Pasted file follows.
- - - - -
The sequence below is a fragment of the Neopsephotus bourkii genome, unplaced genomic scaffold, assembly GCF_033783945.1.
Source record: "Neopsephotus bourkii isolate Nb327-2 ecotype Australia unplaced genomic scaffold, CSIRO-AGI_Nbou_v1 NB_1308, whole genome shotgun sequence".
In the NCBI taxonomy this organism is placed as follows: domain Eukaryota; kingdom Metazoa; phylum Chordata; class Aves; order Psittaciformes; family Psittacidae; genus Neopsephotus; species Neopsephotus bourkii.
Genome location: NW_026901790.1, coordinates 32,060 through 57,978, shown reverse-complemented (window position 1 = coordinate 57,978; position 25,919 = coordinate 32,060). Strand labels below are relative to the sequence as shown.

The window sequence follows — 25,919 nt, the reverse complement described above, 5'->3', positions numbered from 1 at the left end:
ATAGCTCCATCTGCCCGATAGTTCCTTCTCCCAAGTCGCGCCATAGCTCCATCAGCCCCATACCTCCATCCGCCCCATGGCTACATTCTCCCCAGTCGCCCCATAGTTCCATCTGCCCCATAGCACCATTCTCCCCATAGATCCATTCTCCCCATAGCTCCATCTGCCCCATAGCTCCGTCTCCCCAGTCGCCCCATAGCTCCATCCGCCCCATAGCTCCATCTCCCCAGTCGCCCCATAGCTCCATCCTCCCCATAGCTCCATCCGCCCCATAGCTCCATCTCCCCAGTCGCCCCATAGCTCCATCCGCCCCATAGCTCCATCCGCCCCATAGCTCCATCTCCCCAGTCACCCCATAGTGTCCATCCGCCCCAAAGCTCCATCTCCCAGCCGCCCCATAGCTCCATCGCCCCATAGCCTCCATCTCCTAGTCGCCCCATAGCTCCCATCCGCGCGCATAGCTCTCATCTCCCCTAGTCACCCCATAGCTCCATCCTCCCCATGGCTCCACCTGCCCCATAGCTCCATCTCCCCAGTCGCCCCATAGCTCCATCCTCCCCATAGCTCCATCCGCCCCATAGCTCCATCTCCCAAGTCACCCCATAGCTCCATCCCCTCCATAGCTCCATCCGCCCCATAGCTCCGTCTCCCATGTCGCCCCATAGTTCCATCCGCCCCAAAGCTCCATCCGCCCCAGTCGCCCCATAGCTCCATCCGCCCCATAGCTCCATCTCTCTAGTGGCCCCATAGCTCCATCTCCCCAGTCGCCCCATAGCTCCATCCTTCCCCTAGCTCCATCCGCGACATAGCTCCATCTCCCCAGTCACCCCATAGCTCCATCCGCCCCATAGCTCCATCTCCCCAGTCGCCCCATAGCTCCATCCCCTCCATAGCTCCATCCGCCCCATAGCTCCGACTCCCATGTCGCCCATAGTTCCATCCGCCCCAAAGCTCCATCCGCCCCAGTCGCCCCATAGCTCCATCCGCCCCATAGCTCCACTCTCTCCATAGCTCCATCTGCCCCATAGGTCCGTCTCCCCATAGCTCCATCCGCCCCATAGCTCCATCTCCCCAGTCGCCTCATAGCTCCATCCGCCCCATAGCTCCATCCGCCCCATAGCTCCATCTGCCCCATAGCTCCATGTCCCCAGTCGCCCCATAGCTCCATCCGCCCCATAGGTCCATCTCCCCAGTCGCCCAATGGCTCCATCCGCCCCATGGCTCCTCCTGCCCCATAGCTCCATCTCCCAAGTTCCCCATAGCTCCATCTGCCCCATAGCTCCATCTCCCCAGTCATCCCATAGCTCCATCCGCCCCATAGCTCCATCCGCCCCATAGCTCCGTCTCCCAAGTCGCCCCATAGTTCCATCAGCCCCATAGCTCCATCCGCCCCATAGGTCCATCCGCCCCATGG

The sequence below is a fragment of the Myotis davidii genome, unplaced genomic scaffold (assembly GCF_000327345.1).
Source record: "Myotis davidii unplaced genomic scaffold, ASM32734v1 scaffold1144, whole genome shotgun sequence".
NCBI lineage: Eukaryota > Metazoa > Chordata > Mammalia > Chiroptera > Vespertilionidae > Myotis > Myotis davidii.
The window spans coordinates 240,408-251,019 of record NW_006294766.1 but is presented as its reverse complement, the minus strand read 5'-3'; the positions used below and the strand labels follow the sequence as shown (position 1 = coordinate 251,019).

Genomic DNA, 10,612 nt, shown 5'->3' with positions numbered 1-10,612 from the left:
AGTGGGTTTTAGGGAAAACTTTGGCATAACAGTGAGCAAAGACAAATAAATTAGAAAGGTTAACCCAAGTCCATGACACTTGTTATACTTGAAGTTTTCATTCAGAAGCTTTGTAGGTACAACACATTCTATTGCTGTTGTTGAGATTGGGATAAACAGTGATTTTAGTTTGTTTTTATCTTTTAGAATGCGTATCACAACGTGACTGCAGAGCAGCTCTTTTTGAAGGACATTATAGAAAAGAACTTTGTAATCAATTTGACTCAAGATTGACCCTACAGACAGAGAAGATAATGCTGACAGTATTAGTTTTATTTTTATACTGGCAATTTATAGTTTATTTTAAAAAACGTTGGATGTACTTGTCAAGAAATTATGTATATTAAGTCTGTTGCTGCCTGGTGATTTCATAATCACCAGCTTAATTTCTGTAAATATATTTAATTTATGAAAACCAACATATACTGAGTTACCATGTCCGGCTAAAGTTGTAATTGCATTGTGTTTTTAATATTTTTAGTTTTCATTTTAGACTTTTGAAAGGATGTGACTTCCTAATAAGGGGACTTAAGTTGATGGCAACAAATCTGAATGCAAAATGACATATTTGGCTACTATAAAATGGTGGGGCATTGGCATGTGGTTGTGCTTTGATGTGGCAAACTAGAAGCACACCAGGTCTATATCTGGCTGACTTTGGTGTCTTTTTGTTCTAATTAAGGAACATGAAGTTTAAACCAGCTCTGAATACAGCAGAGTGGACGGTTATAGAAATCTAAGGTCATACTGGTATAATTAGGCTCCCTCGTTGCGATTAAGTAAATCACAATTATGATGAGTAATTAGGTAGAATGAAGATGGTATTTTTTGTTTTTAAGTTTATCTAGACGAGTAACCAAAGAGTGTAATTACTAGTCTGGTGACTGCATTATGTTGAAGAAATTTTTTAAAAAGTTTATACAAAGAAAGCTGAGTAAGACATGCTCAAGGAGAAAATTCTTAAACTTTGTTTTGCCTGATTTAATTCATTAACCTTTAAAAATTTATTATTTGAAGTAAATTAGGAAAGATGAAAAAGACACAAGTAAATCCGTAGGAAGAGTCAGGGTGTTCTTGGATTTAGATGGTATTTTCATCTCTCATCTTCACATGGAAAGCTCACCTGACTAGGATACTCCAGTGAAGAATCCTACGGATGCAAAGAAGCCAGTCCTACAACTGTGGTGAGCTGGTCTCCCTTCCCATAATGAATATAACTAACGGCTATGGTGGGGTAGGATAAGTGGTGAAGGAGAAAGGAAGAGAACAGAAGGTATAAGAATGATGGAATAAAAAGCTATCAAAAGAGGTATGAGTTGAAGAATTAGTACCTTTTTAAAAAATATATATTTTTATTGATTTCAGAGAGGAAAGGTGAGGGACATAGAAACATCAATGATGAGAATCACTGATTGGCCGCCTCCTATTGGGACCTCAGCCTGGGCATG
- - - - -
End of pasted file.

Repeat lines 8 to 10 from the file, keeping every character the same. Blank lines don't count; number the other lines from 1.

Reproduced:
Source record: "Myotis davidii unplaced genomic scaffold, ASM32734v1 scaffold1144, whole genome shotgun sequence".
NCBI lineage: Eukaryota > Metazoa > Chordata > Mammalia > Chiroptera > Vespertilionidae > Myotis > Myotis davidii.
The window spans coordinates 240,408-251,019 of record NW_006294766.1 but is presented as its reverse complement, the minus strand read 5'-3'; the positions used below and the strand labels follow the sequence as shown (position 1 = coordinate 251,019).